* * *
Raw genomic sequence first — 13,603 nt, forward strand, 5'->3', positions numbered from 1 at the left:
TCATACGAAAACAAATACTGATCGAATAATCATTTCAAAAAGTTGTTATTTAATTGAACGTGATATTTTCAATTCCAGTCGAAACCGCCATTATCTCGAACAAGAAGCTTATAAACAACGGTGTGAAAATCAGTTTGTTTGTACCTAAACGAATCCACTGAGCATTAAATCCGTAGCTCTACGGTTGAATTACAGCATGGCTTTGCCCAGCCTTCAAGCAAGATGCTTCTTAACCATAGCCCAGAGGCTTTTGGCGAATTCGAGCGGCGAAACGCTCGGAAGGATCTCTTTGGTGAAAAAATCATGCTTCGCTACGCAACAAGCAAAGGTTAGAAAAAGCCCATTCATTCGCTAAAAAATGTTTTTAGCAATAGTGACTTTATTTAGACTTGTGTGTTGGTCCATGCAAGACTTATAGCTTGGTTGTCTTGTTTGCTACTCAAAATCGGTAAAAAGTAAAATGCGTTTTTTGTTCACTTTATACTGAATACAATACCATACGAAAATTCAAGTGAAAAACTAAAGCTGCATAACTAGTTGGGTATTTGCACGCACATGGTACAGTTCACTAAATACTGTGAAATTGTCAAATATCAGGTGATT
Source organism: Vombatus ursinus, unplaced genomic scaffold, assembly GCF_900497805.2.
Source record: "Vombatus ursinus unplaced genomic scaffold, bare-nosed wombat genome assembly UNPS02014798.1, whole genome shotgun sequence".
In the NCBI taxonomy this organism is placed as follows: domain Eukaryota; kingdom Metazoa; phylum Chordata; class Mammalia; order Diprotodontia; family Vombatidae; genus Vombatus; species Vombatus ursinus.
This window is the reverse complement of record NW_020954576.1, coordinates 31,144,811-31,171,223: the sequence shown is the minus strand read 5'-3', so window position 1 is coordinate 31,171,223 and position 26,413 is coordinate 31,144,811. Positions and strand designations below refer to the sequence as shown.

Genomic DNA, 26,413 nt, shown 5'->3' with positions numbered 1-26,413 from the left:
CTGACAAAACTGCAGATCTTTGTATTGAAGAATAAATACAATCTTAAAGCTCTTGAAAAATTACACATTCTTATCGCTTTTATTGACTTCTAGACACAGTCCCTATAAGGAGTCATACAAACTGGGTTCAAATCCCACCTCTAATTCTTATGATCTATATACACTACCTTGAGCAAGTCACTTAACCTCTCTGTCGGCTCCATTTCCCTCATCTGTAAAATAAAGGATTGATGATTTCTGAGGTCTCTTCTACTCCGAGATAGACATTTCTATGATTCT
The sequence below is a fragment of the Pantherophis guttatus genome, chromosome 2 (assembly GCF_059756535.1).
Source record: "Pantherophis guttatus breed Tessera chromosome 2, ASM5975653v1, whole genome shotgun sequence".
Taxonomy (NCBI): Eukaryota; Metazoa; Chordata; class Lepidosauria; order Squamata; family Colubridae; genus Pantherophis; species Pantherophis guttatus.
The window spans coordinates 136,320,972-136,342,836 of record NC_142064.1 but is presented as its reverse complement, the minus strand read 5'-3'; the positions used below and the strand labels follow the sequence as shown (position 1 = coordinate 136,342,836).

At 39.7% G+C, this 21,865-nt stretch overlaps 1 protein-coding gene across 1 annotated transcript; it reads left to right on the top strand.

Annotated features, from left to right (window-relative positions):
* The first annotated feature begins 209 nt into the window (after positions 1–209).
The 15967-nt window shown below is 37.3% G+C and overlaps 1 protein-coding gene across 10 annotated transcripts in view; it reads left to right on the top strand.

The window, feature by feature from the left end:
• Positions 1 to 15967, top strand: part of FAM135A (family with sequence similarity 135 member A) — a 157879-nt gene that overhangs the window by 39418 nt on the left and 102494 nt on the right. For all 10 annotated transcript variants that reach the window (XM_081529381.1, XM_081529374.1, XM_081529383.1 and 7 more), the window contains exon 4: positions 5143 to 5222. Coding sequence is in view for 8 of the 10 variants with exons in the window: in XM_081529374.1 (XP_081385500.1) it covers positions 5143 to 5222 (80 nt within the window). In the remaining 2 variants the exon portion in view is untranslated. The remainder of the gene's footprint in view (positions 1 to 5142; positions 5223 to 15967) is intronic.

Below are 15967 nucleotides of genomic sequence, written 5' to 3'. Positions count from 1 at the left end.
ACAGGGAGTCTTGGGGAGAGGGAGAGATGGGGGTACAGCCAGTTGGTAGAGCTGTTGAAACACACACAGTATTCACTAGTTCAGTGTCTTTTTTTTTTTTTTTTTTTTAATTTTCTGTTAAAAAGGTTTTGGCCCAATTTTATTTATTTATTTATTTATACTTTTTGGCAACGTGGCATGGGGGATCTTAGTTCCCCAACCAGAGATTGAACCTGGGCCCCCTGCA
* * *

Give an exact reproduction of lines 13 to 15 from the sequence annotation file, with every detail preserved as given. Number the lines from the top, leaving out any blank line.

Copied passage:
At 39.7% G+C, this 21,865-nt stretch overlaps 1 protein-coding gene across 1 annotated transcript; it reads left to right on the top strand.

Annotated features, from left to right (window-relative positions):
* The first annotated feature begins 209 nt into the window (after positions 1–209).